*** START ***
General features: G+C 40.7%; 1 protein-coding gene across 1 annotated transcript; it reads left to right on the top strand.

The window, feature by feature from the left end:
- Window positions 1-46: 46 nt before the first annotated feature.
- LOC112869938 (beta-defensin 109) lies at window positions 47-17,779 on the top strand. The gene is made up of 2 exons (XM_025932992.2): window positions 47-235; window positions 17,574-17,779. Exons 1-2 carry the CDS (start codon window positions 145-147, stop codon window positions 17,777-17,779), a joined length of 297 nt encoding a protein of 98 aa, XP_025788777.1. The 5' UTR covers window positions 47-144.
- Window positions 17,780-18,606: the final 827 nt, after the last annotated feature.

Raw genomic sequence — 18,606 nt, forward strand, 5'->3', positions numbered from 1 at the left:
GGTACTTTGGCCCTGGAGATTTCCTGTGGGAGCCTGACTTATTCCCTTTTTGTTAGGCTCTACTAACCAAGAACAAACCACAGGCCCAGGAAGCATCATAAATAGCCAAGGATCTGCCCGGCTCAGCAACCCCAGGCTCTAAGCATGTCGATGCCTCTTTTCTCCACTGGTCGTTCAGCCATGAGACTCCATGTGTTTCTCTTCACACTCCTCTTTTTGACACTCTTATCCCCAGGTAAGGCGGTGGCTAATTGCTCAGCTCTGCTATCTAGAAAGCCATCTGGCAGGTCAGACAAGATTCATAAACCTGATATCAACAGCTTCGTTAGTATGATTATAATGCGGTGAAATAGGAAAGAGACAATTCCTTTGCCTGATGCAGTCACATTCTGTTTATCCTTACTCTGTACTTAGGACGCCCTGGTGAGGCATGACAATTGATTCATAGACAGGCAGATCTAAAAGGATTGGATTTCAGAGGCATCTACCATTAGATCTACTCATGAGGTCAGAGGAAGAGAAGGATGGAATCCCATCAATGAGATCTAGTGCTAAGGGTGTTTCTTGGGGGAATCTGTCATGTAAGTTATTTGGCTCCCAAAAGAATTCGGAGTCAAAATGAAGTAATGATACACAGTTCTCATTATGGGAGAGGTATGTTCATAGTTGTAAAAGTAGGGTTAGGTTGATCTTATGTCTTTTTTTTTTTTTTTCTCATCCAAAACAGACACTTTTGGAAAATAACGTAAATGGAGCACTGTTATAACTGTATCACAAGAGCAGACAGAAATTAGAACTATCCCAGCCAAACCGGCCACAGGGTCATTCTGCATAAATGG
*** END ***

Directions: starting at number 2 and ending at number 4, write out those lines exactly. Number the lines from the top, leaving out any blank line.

The window, feature by feature from the left end:
- Window positions 1-46: 46 nt before the first annotated feature.
- LOC112869938 (beta-defensin 109) lies at window positions 47-17,779 on the top strand. The gene is made up of 2 exons (XM_025932992.2): window positions 47-235; window positions 17,574-17,779. Exons 1-2 carry the CDS (start codon window positions 145-147, stop codon window positions 17,777-17,779), a joined length of 297 nt encoding a protein of 98 aa, XP_025788777.1. The 5' UTR covers window positions 47-144.